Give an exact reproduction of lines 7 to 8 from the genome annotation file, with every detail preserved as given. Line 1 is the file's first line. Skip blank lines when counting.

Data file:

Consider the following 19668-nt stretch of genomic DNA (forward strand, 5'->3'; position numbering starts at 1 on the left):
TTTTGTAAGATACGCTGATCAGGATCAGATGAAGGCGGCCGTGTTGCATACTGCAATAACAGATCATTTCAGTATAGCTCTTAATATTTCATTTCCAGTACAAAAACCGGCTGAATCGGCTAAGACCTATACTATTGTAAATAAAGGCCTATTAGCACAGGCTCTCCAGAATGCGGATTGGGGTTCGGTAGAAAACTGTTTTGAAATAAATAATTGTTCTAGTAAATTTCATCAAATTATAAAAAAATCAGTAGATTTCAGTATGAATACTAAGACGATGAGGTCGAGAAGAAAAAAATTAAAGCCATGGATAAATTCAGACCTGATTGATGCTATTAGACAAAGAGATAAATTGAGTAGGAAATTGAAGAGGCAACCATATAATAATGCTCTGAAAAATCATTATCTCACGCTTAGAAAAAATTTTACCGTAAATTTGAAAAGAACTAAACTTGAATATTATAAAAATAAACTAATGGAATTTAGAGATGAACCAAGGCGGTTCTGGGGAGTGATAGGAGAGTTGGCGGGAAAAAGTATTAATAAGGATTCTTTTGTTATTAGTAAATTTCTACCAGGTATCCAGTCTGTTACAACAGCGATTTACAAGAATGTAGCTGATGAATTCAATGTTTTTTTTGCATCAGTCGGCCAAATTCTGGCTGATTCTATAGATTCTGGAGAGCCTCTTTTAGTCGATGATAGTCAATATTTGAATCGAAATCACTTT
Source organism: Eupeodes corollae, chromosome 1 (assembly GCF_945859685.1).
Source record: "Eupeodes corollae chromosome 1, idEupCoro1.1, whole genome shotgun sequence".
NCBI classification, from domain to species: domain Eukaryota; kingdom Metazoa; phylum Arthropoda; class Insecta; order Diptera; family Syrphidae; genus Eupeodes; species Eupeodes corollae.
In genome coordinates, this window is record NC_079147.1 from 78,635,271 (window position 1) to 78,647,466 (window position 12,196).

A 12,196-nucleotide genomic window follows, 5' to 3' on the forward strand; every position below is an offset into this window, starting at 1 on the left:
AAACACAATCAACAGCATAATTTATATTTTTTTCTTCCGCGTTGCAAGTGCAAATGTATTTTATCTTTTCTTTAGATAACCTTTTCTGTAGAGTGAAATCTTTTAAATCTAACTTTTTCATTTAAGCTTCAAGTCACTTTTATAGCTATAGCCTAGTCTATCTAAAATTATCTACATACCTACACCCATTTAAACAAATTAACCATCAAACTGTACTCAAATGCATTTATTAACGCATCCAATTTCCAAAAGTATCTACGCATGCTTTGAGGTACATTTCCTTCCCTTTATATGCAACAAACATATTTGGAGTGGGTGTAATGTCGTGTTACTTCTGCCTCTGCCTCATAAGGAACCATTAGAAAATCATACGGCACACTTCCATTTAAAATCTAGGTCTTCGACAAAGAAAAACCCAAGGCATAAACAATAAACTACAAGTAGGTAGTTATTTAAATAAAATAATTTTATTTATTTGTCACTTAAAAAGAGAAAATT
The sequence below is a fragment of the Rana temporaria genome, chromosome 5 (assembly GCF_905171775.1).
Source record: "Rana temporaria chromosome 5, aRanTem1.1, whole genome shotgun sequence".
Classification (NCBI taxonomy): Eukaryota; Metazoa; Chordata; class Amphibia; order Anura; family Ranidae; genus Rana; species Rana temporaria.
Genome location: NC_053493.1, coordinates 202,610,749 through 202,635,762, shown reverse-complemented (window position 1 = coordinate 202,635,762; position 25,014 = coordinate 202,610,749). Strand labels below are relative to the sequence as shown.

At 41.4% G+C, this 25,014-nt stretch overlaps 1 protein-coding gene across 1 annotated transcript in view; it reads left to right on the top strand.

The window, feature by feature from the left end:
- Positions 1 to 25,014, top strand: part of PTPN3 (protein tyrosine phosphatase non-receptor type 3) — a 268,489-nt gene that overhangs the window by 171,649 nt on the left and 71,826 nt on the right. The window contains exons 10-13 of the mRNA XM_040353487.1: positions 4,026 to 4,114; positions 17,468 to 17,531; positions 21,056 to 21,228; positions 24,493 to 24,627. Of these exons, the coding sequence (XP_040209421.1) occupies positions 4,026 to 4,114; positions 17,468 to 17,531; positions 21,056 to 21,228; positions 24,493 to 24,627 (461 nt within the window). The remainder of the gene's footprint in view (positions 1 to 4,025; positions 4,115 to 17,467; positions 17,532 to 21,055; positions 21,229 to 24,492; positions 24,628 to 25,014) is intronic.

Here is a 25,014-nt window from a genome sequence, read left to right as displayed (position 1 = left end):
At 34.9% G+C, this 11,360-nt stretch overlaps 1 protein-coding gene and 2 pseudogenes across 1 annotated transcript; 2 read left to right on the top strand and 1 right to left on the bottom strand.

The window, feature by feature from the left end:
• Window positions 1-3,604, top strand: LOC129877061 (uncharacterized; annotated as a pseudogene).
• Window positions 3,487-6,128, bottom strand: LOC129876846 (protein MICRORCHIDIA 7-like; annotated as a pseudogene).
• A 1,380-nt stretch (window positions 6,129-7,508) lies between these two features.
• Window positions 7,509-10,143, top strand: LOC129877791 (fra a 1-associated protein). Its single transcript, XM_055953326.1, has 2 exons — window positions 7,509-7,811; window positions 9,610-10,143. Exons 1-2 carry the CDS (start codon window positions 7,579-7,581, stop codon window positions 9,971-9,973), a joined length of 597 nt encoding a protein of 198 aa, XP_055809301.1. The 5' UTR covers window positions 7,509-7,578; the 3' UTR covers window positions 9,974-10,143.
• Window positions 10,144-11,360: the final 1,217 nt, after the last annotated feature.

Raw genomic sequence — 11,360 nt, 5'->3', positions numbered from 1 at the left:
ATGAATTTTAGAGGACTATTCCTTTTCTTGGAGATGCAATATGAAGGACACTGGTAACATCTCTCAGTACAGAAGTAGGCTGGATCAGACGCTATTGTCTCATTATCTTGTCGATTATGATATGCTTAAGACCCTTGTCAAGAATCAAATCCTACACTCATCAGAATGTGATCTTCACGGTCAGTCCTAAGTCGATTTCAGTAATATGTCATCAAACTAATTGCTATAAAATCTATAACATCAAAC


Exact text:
A 12,196-nucleotide genomic window follows, 5' to 3' on the forward strand; every position below is an offset into this window, starting at 1 on the left:
AAACACAATCAACAGCATAATTTATATTTTTTTCTTCCGCGTTGCAAGTGCAAATGTATTTTATCTTTTCTTTAGATAACCTTTTCTGTAGAGTGAAATCTTTTAAATCTAACTTTTTCATTTAAGCTTCAAGTCACTTTTATAGCTATAGCCTAGTCTATCTAAAATTATCTACATACCTACACCCATTTAAACAAATTAACCATCAAACTGTACTCAAATGCATTTATTAACGCATCCAATTTCCAAAAGTATCTACGCATGCTTTGAGGTACATTTCCTTCCCTTTATATGCAACAAACATATTTGGAGTGGGTGTAATGTCGTGTTACTTCTGCCTCTGCCTCATAAGGAACCATTAGAAAATCATACGGCACACTTCCATTTAAAATCTAGGTCTTCGACAAAGAAAAACCCAAGGCATAAACAATAAACTACAAGTAGGTAGTTATTTAAATAAAATAATTTTATTTATTTGTCACTTAAAAAGAGAAAATT